"The Big Picture" starts with the sounds of a baby crying that Paul(Romain Duris), a lawyer, answers, leaving his wife Sarah(Marina Fois) to enjoy her restful sleep a little longer. The following morning she gives him the cold shoulder at breakfast which even their older son takes notice of. The day does not get any better for Paul when his friend and mentor Anne(Catherine Deneuve) informs him over sushi that she is dying. Sarah soon after tells him that she is giving up writing which only leads to another argument. As an amateur photographer, Paul is friends with Greg(Eric Ruf), a professional, later confronting him over fears that he is having an affair with Sarah... "The Big Picture" is a well-photographed, engaging and ironic movie about the nature of identity, even with one sizable contrivance. Along these same lines, it took me a while to realize how much a double entendre the title is. From clues scattered throughout the movie, it becomes clear that while Paul and Sarah may have started out at the same place of idealism in their young lives, somewhere along the way, their paths diverged widely, even as Paul tries to maintain his scruffy appearance. Part of that may involve an intervention for Paul, like the one he gives to a teenage client, by people who in feeling they had his best interests at heart, took away some critical part of his personality. So, years later, Sarah has an affair with somebody who reminds her of a younger Paul who Paul in return pretends to be, while also getting a glimpse of a possible future. While doing this in the most selfish way possible, he also learns quite a lot about himself in the process, thus explaining why the movie ends where it does.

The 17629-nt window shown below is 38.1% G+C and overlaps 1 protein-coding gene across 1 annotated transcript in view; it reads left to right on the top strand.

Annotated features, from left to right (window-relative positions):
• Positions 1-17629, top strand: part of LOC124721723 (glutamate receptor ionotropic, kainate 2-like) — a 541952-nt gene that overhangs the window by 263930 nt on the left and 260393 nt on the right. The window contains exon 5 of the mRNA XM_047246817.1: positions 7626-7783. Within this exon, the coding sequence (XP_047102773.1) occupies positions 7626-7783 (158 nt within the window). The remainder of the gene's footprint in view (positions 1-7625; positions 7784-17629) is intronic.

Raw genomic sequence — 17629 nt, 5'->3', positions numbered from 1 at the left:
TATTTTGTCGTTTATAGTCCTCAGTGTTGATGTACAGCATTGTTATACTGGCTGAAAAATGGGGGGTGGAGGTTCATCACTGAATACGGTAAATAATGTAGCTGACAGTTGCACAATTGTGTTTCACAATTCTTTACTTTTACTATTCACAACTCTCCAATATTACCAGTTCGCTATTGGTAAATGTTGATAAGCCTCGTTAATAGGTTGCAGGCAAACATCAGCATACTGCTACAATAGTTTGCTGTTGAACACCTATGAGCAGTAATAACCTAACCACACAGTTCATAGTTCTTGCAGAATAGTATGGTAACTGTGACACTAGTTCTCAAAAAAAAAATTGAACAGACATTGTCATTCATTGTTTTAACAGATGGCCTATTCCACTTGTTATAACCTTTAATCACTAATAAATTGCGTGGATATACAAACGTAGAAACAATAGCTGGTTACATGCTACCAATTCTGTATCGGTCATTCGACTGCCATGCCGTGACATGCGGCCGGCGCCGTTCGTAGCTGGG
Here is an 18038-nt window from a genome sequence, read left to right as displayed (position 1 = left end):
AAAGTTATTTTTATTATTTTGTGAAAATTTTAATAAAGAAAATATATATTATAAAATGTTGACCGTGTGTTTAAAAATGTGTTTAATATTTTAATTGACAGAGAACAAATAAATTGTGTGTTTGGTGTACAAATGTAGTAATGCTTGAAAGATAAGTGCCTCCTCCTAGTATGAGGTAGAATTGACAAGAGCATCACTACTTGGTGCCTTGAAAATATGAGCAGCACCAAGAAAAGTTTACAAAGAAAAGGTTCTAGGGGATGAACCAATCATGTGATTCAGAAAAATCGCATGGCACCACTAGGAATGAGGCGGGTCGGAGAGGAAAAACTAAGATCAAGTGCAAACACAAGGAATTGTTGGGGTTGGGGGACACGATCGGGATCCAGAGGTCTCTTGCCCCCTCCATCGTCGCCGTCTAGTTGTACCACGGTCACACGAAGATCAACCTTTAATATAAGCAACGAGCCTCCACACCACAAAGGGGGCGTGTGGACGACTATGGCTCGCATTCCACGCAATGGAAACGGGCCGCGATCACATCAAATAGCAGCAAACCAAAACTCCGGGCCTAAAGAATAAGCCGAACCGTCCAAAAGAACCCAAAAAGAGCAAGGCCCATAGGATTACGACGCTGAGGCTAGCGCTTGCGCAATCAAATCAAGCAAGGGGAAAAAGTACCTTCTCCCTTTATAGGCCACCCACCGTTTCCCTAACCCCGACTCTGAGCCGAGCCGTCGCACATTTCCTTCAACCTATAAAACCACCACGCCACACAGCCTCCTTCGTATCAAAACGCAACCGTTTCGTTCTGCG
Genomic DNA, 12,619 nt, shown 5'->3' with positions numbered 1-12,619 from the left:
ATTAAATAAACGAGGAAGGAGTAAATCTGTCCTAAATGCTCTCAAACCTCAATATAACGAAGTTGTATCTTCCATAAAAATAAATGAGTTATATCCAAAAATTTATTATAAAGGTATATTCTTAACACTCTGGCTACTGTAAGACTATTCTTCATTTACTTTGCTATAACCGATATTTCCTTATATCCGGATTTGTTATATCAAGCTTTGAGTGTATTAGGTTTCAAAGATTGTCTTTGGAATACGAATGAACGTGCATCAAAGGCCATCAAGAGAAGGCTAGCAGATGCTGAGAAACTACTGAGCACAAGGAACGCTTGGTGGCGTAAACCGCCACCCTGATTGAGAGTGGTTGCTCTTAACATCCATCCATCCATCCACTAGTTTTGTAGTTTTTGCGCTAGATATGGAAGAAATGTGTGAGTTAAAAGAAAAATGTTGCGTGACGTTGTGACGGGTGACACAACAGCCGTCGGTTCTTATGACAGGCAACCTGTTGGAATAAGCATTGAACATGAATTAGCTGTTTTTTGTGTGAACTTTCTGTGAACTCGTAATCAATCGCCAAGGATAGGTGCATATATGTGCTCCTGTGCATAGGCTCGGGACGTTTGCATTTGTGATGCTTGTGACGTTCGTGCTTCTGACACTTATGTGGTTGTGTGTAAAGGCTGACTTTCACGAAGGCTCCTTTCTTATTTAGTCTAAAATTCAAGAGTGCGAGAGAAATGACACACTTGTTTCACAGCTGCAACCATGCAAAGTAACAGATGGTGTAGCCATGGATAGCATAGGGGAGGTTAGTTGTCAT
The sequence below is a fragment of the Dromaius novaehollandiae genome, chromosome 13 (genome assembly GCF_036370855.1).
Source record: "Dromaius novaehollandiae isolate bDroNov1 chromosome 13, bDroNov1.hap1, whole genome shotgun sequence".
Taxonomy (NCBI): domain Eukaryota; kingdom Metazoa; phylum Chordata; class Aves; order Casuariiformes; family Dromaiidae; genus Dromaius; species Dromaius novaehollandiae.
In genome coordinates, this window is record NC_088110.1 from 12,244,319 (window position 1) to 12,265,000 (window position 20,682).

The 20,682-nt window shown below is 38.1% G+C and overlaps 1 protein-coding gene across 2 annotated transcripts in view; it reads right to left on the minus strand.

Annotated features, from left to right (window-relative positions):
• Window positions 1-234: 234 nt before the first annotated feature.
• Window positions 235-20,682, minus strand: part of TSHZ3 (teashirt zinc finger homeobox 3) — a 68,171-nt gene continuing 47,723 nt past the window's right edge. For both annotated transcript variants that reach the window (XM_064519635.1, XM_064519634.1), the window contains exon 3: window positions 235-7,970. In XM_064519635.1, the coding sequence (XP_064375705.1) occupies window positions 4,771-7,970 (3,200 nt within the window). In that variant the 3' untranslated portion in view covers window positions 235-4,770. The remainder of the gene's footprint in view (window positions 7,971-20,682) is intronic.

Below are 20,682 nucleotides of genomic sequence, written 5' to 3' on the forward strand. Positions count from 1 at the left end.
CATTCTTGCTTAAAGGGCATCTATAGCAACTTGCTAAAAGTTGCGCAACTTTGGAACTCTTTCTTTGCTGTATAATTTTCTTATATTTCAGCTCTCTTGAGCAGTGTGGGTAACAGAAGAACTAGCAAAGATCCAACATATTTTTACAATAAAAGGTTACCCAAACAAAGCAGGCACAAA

A difficult to categorise, deeply immersive beautifully shot and acted anti-thriller. Romain Duris puts in a typically impressive performance as a hard-working father who had dreams of being a photographer which he put aside in favour of the security of a well paid job. When he discovers his wife is having an affair with a professional photographer (who has yet to get his 'big break'), he confronts the man and in an altercation accidentally kills him. Rather than confessing (he fears he would be forever be labelled a murderer), he covers up the crime and in an elaborate plan, steal the photographer's identity and fakes his own death. Setting off with a camera he pursues the dream career he always wanted, but is now a broken wreck of a man looking to atone... There are at least half a dozen shifts in this wonderfully different film, all of which subtly change the tone of the film without interrupting the flow. Whilst the story occasionally indulges in coincidences for the most part the film feels realistic, and Duris' nuanced study really helps you to believe in him and essentially hope for his 'deliverance'. Stunningly cinematography, almost poetic editing and an open ending combined with spare writing mark The Big Picture out as one of the masterpieces of French cinema. Really worth tracking down.